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October 30, 2011
BCS analysis: Good news for Stanford, Oklahoma
MORE: Full BCS standings
The victory at USC propelled Stanford past Boise State in the third set of BCS standings. The Cardinal were sixth last week, but its win and Clemson's loss - the Tigers had been fifth last week - was enough to move them past Boise State, which was off last week.
Last week, Boise State was .0178 ahead of the Cardinal; this week, Stanford is .0093 ahead.
Oklahoma is another team that's in good shape. Remember last week, when a lot of folks assumed Oklahoma would need a ton of help to get back into the national title picture? Just one week later, the Sooners look just fine, thank you.
Oklahoma is .0762 points behind Boise, but given the differences in the remaining schedule - Oklahoma's is vastly more difficult - it's conceivable that the Sooners could pass Boise State in the computers if they win out; they are one spot behind the Broncos, whose average computer ranking is fourth this week.
LSU and Alabama remained first and second, respectively, and as everyone who follows the sport even casually knows, the SEC West powers meet next Saturday night in Tuscaloosa. LSU is first and Alabama second in both polls used in the BCS formula, and they are tied for second in the BCS computers.
Of course, there is no "what if?" for Boise, Stanford or Oklahoma if Oklahoma State wins out. The Cowboys are first in the computers, and they, too, have a tough finishing schedule - one that seemingly would keep them ahead of a one-loss SEC West team in the computer rankings if they win out.
Stanford's bypassing of Boise State, though, is bad news for the Broncos should Stanford win out. While Stanford is sixth in the computers, two spots behind Boise, the Cardinal already is ahead of the Broncos in both polls; the Cardinal is third to Boise's fifth in the coaches' poll, with Oklahoma State in-between, and Stanford is fourth and Boise fifth in the Harris Poll.
Thus, Boise State once again is reduced to trying to win out while also hoping the teams ahead of them lose at least once. This time, though, the Broncos also need to worry about a one-loss team behind them squeezing past.
Boise State is the highest-ranked non-Big Six conference team this week. A non-Big Six team is guaranteed a BCS spot in two ways. One is if it finishes in the top 12; the other is if it is ranked in the top 16 and its ranking is higher than that of a conference champion with an automatic berth. This week, the Broncos are higher than any team from the ACC, Big Ten and Big East.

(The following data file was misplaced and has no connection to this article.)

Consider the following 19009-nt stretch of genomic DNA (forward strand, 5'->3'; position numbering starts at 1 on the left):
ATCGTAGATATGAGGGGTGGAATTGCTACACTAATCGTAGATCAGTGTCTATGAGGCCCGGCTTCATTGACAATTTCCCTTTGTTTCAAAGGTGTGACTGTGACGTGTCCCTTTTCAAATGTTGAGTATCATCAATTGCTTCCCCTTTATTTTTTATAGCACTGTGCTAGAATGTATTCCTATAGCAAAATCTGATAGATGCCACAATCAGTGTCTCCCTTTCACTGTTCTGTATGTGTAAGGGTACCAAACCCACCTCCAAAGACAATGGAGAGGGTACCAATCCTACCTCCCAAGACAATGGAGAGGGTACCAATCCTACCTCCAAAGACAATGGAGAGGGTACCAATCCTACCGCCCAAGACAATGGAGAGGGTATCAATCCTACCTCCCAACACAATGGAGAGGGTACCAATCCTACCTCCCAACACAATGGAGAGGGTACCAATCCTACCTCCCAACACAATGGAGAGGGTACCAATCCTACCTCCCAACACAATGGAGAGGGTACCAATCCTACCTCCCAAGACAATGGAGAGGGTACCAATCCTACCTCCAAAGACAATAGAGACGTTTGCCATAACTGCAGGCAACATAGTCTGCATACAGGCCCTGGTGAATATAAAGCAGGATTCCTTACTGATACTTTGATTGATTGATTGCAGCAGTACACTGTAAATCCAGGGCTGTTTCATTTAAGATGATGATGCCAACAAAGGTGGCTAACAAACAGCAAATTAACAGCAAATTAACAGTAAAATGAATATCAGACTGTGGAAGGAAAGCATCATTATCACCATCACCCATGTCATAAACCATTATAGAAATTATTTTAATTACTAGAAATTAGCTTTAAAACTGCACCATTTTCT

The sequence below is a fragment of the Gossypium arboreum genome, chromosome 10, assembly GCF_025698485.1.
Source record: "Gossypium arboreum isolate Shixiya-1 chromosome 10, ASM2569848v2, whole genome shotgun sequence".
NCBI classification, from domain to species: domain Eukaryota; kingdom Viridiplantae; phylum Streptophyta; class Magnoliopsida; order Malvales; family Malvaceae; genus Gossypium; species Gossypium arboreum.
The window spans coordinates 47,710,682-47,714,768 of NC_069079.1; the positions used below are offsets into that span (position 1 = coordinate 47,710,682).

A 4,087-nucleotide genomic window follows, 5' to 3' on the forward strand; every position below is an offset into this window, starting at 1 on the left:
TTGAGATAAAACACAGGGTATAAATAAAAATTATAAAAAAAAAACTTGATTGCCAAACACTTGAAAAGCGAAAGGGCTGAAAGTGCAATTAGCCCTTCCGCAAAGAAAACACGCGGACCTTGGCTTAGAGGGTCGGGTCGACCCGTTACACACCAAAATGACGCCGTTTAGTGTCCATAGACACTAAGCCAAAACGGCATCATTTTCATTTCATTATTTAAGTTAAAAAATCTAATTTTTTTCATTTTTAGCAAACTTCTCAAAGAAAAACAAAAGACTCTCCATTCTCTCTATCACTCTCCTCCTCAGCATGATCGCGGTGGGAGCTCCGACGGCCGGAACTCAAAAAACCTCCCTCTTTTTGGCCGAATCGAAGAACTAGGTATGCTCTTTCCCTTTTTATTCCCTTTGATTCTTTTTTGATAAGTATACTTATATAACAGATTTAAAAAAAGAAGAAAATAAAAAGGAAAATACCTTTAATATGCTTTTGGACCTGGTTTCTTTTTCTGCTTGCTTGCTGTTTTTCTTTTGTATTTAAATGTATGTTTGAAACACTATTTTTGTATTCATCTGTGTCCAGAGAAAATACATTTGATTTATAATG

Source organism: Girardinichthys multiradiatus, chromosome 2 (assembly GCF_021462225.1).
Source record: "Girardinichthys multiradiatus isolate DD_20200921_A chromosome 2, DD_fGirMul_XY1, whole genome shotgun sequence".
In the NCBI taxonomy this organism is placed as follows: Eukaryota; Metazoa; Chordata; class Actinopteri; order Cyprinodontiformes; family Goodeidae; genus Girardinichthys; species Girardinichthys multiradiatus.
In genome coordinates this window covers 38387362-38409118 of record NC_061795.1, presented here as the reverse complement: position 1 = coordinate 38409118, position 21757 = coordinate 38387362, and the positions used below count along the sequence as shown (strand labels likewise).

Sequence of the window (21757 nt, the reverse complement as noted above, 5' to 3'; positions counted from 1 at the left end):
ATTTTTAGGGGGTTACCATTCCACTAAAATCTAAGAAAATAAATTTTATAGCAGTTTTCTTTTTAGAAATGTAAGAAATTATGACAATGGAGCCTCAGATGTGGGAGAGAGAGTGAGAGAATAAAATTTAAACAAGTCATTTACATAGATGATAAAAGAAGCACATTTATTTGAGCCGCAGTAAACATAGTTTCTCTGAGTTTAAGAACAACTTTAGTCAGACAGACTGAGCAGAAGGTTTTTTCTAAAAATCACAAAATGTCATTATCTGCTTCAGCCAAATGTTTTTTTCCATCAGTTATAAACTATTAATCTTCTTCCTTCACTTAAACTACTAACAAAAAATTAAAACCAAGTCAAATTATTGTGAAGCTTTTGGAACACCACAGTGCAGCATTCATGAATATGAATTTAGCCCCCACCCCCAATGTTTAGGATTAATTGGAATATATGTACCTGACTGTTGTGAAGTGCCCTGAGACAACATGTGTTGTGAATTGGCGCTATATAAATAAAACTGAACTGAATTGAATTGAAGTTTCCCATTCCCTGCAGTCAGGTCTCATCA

Under BCS rules, only one non-Big Six team is guaranteed a spot if it meets the criteria. Any others would be at-large candidates. At-large candidates must have at least nine victories and finish in the top 14 in the final BCS standings.
The final BCS standings will be released Dec. 4. Teams first and second in the final standings meet in the BCS national championship game Jan. 9 in New Orleans. LSU has been in the past two title games played in New Orleans.
The three components of the BCS standings are the coaches' poll; the Harris poll, voted on by media members and by former players, coaches and administrators; and six computers. Each of the components counts one-third. The best and worst computer rankings are thrown out, and the sum total of the remaining four is divided by 100 (the maximum possible points) to come up with the BCS' computer rankings percentage.
While strength of schedule isn't a separate BCS standings component, as it was from 1998-2003, all six computers have a strength-of-schedule factor in their rankings.
[Rivals.com experts: What we learned in Week 9]
Some other items of interest from the first set of standings:
The computers don't seem to like the Big Ten. Nebraska is the highest-placed team in the BCS standings, at No. 10. But the Huskers' average computer ranking is 12th. That's the highest of any league team. Penn State, which has lost only to Alabama, is 16th in the BCS standings; the Nittany Lions' average computer ranking also is 16th.
The computers also don't think too highly of Oregon. The Ducks actually dropped a spot in the BCS standings, from seventh to eighth, despite beating Washington State. The Ducks are sixth in both polls, but their average computer ranking is just 13th. Oregon's only loss is to LSU in the opener.
Oklahoma State is No. 1 in five computers and No. 2 in the other (Richard Billingsley's). LSU is No. 1 in Billingsley, but the Tigers also are third in three computers.
While the pollsters don't like one-loss Kansas State - the Wildcats are 15th in the Harris Poll, 19th in the coaches' poll - the computers do think highly of Bill Snyder's team. K-State's average computer ranking is eighth, which helps Oklahoma. K-State plays Oklahoma State next week, so beating the Wildcats would further boost the Cowboys in the computers (should they win, of course).
Unbeaten Houston is 13th in the BCS standings. The Cougars are ranked eighth by two computers, but another (Billingsley's) doesn't have them in the top 25 and they are 23rd in the Sagarin Ratings.
The SEC leads the way with six teams in the top 25, including four in the top nine. The Big Ten is second with five, followed by the Big 12 with four, the ACC and Pac-12 with three each, Conference USA with two and the Big East and Mountain West with one each.
This the fifth week all-time that LSU has been at the top of the BCS standings.
No. 23 Georgia Tech and No. 25 Southern Miss moved into the top 25 this week; No. 16 Texas A&M and No. 20 Texas Tech dropped out. This is the first time Southern Miss has been in the standings since Nov. 1, 2004, when it was 23rd.
Mike Huguenin is the college sports editor for Rivals.com. He can be reached at firstname.lastname@example.org.
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